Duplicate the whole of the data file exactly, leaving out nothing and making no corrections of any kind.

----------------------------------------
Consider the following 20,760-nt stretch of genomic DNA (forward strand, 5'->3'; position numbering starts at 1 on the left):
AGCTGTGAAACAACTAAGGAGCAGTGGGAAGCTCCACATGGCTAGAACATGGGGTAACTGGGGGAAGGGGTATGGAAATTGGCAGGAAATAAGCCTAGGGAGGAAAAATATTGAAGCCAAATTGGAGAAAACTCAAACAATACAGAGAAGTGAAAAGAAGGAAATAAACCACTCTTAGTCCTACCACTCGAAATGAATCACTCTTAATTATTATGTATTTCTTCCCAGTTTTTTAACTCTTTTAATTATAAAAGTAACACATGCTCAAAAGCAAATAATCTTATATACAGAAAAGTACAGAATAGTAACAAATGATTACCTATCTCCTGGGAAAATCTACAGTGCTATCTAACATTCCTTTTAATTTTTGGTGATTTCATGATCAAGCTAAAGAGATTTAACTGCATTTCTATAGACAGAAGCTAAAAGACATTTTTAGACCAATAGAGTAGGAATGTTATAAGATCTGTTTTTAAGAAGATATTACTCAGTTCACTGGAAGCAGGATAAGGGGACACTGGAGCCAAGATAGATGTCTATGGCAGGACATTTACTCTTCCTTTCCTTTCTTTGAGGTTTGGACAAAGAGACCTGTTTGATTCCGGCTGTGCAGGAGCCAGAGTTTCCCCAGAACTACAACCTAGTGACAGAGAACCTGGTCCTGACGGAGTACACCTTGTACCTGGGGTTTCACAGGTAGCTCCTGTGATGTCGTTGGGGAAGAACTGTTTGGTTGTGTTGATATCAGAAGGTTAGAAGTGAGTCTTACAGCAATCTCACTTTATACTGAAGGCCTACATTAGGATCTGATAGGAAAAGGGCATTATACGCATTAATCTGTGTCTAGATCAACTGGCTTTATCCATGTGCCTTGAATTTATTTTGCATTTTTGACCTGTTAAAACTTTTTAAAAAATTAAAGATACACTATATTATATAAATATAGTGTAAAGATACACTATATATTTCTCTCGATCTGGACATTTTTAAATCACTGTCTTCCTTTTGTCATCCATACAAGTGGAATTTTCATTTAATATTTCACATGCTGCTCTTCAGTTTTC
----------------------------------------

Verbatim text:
Consider the following 20,760-nt stretch of genomic DNA (forward strand, 5'->3'; position numbering starts at 1 on the left):
AGCTGTGAAACAACTAAGGAGCAGTGGGAAGCTCCACATGGCTAGAACATGGGGTAACTGGGGGAAGGGGTATGGAAATTGGCAGGAAATAAGCCTAGGGAGGAAAAATATTGAAGCCAAATTGGAGAAAACTCAAACAATACAGAGAAGTGAAAAGAAGGAAATAAACCACTCTTAGTCCTACCACTCGAAATGAATCACTCTTAATTATTATGTATTTCTTCCCAGTTTTTTAACTCTTTTAATTATAAAAGTAACACATGCTCAAAAGCAAATAATCTTATATACAGAAAAGTACAGAATAGTAACAAATGATTACCTATCTCCTGGGAAAATCTACAGTGCTATCTAACATTCCTTTTAATTTTTGGTGATTTCATGATCAAGCTAAAGAGATTTAACTGCATTTCTATAGACAGAAGCTAAAAGACATTTTTAGACCAATAGAGTAGGAATGTTATAAGATCTGTTTTTAAGAAGATATTACTCAGTTCACTGGAAGCAGGATAAGGGGACACTGGAGCCAAGATAGATGTCTATGGCAGGACATTTACTCTTCCTTTCCTTTCTTTGAGGTTTGGACAAAGAGACCTGTTTGATTCCGGCTGTGCAGGAGCCAGAGTTTCCCCAGAACTACAACCTAGTGACAGAGAACCTGGTCCTGACGGAGTACACCTTGTACCTGGGGTTTCACAGGTAGCTCCTGTGATGTCGTTGGGGAAGAACTGTTTGGTTGTGTTGATATCAGAAGGTTAGAAGTGAGTCTTACAGCAATCTCACTTTATACTGAAGGCCTACATTAGGATCTGATAGGAAAAGGGCATTATACGCATTAATCTGTGTCTAGATCAACTGGCTTTATCCATGTGCCTTGAATTTATTTTGCATTTTTGACCTGTTAAAACTTTTTAAAAAATTAAAGATACACTATATTATATAAATATAGTGTAAAGATACACTATATATTTCTCTCGATCTGGACATTTTTAAATCACTGTCTTCCTTTTGTCATCCATACAAGTGGAATTTTCATTTAATATTTCACATGCTGCTCTTCAGTTTTC